As we face a need to reduce our need for oil-based products and attempt to mitigate our damage to the environment, science is looking for alternatives. This has led to a race for eco-friendly power sources, providing us with several options. Evolving technology will likely continue to improve on each of these methods, but that won’t keep us from benefiting from them today.
The technology to produce energy power through the use of water has been around the longest and is widely used. Today, nearly 16% of the world’s electricity is produced through hydropower and makes up 65% of the energy we get from renewable sources. While the technology has brought electricity to remote areas, some argue that hydropower compromises biodiversity and limits the opportunities for human resettlement.
Although its applications were limited in the beginning, wind power has continued to evolve through the years and, today, it experiences a 25% yearly rate of growth. As such, it has become the fastest evolving source of renewable energy in the world. Located in California, the 1,020MW Alta Wind Energy Centre (AWEC) is the largest land-based wind farm on the planet. The largest offshore wind farm in the world is the 630MW London Array, which is located just off the coast of the United Kingdom.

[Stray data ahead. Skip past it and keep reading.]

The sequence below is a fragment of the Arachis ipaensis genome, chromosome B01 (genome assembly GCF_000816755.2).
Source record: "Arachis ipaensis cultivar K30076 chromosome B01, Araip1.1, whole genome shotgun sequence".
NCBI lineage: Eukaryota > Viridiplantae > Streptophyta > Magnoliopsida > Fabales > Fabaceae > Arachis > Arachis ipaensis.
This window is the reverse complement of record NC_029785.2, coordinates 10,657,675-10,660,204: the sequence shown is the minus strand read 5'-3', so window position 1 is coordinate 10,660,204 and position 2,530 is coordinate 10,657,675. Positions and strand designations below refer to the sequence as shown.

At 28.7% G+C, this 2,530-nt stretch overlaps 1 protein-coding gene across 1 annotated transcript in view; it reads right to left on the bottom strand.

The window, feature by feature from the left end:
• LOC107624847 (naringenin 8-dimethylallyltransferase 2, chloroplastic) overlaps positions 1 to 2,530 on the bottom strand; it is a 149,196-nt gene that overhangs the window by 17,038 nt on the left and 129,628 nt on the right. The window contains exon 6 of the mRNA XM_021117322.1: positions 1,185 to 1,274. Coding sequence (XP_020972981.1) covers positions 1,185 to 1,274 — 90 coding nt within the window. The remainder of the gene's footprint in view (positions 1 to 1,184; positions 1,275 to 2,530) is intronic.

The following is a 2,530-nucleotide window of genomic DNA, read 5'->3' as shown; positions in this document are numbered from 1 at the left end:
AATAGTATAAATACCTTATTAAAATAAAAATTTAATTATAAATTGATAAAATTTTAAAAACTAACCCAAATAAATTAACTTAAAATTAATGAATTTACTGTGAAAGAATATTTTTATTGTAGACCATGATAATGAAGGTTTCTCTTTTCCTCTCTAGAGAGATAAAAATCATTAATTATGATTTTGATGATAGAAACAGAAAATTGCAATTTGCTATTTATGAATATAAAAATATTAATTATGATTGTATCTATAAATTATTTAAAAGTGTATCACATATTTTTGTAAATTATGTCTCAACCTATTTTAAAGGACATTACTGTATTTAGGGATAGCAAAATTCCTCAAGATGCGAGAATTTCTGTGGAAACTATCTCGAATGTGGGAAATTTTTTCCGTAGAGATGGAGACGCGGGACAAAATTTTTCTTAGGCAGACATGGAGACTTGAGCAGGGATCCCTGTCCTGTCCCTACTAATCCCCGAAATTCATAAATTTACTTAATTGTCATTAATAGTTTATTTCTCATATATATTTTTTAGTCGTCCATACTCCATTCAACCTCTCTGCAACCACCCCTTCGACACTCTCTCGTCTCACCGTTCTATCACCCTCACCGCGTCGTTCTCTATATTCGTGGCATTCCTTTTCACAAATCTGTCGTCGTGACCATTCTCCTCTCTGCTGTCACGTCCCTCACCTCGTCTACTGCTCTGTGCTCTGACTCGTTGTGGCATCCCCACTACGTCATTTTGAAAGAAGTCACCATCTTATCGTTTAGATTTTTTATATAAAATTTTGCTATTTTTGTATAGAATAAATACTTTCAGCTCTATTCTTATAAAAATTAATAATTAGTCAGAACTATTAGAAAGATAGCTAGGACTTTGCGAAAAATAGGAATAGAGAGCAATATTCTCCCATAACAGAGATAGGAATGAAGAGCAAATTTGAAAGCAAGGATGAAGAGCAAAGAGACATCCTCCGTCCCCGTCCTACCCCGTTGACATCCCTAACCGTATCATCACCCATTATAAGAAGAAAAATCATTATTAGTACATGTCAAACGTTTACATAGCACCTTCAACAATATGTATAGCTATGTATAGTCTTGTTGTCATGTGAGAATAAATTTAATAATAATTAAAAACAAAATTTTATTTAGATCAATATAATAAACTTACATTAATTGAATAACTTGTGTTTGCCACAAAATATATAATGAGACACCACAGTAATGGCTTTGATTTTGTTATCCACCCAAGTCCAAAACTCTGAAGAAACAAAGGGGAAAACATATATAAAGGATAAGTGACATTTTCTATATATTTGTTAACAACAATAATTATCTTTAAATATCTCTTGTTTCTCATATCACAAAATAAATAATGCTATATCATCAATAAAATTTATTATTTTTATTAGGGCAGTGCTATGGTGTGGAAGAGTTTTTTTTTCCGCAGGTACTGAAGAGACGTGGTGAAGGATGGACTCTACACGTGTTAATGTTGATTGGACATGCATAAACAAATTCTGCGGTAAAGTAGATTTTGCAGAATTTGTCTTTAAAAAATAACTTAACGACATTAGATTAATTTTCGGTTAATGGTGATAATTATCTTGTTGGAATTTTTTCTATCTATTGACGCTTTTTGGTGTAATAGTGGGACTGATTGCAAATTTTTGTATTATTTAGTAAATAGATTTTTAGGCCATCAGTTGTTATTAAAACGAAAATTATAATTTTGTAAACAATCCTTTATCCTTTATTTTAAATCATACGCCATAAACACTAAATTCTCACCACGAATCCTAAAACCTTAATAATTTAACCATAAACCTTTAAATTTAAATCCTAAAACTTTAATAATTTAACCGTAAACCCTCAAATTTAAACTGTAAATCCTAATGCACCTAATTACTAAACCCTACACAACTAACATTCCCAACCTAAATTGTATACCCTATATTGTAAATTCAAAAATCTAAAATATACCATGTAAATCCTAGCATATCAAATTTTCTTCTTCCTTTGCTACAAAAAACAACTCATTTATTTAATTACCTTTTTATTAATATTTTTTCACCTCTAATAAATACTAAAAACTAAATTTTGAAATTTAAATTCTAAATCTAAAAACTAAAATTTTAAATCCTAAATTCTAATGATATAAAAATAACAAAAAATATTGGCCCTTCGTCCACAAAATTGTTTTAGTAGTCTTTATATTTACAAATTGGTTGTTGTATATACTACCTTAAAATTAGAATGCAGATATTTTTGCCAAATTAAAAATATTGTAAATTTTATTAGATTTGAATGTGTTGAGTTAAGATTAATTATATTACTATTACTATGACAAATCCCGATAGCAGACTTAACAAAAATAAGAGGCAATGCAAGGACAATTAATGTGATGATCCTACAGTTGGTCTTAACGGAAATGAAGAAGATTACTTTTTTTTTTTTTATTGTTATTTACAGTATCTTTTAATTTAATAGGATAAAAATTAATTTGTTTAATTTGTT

Solar power has grown to become the third most commonly used source of renewable energy globally. There are two types of solar power in use with photovoltaic (PV) technology used by most homes and businesses, while concentrating solar power (CSP) technology is used by a slightly smaller percentage. In any case, both PV and CSP solar power usage are steadily rising. Together, Germany, Italy, China, Japan, and the United States use the most PV powered solar energy, while Spain produces and uses nearly 75% of the world’s CSP solar power.
The use of bio-power has been steadily increasing, making it another popular fuel alternative, providing over 83GWs of electricity throughout the world. Since 2010, when bio-power production was estimated at 313TWh, the industry has grown to generate more than 350TWh as of 2013. Bio-fuels, wood pellets, and agricultural byproducts make up most of the resources used in this industry, helping the U.S., Sweden, Brazil, Germany, and China to become the world’s top producers. However, GDF SUEZ’s 205MW Green Unit, which can be found in Poland, is the largest 100% bio-power fueled bio-gas plant in the world.
Geothermal power is a growing source of electricity. A third of the geothermal energy produced is converted into electricity, while the rest comprises heat production. Again, the U.S. tops the list of the world’s largest geothermal energy producers, along with the Philippines, Indonesia, Italy, and Mexico. Found in San Francisco, California, the Geysers Geothermal Complex is the world’s largest geothermal energy production facility, while Italy’s 769MW Larderello Geothermal Complex comes in at a close second.